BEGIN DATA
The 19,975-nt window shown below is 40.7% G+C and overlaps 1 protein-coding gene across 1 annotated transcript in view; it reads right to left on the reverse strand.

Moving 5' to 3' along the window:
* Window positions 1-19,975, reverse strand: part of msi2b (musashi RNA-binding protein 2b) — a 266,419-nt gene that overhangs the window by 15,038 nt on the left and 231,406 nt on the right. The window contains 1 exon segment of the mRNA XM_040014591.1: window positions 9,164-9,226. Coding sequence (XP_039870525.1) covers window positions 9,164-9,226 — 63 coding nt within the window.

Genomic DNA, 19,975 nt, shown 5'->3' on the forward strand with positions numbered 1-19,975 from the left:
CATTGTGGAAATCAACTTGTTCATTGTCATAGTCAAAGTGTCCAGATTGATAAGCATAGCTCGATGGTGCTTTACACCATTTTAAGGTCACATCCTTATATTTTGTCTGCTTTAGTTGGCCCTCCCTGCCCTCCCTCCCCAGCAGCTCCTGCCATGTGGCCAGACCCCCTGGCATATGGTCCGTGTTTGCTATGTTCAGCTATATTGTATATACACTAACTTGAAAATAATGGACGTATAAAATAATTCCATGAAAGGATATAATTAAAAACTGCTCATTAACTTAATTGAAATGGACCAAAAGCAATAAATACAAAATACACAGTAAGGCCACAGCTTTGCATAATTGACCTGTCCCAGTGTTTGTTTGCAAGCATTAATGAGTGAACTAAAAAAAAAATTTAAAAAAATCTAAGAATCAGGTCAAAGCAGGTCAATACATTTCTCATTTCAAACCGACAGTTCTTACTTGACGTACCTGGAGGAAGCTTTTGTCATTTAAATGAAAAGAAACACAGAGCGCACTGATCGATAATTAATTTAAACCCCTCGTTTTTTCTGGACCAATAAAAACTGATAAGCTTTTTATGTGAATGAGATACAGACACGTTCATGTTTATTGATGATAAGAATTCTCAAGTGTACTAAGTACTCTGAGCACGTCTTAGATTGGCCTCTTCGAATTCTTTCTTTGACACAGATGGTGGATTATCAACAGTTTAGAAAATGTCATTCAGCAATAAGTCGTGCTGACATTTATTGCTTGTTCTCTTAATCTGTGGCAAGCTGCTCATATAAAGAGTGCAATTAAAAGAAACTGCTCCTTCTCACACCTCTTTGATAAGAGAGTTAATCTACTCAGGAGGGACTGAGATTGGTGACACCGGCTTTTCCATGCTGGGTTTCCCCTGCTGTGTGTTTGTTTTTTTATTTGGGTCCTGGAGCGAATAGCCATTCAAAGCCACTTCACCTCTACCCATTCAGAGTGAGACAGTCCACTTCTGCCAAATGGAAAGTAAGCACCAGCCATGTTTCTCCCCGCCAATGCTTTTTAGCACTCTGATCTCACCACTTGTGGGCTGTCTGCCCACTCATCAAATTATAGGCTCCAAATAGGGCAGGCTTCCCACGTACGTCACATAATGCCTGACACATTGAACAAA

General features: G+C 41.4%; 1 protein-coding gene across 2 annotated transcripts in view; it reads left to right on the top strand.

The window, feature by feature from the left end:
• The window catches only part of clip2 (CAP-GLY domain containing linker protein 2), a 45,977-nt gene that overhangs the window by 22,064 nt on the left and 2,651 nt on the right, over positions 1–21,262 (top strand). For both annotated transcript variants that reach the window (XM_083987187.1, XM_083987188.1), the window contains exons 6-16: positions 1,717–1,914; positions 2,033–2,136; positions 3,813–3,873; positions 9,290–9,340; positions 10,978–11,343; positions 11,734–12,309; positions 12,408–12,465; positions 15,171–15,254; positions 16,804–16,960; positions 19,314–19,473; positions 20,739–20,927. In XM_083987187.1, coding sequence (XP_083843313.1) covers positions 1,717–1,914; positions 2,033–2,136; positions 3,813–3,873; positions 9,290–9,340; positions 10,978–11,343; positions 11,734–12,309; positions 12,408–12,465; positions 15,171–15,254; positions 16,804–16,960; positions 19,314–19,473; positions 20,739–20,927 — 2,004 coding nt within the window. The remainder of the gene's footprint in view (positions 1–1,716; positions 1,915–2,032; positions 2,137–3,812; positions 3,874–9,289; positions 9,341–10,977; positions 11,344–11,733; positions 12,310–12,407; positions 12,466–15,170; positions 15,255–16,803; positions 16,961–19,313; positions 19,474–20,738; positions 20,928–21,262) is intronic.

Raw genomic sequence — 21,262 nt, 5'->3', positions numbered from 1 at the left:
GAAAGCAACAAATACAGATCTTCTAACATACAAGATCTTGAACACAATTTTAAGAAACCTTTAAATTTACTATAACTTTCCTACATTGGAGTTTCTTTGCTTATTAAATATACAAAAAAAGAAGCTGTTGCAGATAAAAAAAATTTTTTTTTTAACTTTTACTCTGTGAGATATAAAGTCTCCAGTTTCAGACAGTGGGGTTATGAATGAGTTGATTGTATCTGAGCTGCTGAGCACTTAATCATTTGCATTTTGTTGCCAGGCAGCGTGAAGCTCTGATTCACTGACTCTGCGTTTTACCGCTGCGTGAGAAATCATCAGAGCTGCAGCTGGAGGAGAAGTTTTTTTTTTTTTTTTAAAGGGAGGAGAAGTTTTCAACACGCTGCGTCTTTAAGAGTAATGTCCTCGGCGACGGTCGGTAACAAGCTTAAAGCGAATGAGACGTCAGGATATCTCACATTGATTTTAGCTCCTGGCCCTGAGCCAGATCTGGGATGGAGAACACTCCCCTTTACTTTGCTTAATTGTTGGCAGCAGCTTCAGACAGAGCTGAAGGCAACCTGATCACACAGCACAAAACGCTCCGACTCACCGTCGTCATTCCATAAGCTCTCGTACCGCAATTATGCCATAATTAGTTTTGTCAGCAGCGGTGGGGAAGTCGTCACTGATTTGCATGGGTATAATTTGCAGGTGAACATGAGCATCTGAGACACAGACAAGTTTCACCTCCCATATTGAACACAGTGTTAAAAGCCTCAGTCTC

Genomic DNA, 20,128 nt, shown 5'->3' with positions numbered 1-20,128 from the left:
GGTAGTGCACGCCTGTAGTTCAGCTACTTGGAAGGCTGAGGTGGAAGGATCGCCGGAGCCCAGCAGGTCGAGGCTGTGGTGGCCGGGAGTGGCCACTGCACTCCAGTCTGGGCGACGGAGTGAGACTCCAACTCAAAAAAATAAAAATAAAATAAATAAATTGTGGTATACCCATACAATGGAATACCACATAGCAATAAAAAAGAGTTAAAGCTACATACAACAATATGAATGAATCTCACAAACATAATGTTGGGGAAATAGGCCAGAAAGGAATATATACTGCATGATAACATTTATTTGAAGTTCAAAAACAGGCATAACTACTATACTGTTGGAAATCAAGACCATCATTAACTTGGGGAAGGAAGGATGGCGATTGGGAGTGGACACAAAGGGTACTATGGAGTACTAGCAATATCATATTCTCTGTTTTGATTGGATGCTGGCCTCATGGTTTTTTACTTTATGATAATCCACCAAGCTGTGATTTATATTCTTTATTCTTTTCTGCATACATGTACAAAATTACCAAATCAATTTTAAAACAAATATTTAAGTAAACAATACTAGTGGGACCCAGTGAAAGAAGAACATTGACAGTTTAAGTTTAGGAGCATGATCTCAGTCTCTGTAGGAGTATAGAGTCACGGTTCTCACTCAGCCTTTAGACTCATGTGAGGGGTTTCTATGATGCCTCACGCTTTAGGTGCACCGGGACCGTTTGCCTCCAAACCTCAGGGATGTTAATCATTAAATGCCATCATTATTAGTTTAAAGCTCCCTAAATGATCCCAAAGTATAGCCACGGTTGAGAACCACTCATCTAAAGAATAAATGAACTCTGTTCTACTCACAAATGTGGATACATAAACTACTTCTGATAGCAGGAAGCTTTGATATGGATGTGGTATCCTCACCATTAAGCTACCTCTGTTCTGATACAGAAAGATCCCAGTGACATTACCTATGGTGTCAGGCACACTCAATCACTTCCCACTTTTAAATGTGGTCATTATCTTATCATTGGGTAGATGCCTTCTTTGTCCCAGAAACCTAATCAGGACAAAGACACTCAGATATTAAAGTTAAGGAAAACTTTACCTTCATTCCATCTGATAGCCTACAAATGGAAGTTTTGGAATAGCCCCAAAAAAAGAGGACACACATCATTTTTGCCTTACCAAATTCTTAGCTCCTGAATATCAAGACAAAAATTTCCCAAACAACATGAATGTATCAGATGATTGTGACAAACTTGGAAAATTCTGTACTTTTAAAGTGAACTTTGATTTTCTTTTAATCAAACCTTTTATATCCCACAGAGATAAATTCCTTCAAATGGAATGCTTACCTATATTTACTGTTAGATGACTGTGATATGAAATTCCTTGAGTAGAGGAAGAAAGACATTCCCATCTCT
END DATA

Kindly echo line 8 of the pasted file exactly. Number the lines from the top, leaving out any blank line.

• The window catches only part of clip2 (CAP-GLY domain containing linker protein 2), a 45,977-nt gene that overhangs the window by 22,064 nt on the left and 2,651 nt on the right, over positions 1–21,262 (top strand). For both annotated transcript variants that reach the window (XM_083987187.1, XM_083987188.1), the window contains exons 6-16: positions 1,717–1,914; positions 2,033–2,136; positions 3,813–3,873; positions 9,290–9,340; positions 10,978–11,343; positions 11,734–12,309; positions 12,408–12,465; positions 15,171–15,254; positions 16,804–16,960; positions 19,314–19,473; positions 20,739–20,927. In XM_083987187.1, coding sequence (XP_083843313.1) covers positions 1,717–1,914; positions 2,033–2,136; positions 3,813–3,873; positions 9,290–9,340; positions 10,978–11,343; positions 11,734–12,309; positions 12,408–12,465; positions 15,171–15,254; positions 16,804–16,960; positions 19,314–19,473; positions 20,739–20,927 — 2,004 coding nt within the window. The remainder of the gene's footprint in view (positions 1–1,716; positions 1,915–2,032; positions 2,137–3,812; positions 3,874–9,289; positions 9,341–10,977; positions 11,344–11,733; positions 12,310–12,407; positions 12,466–15,170; positions 15,255–16,803; positions 16,961–19,313; positions 19,474–20,738; positions 20,928–21,262) is intronic.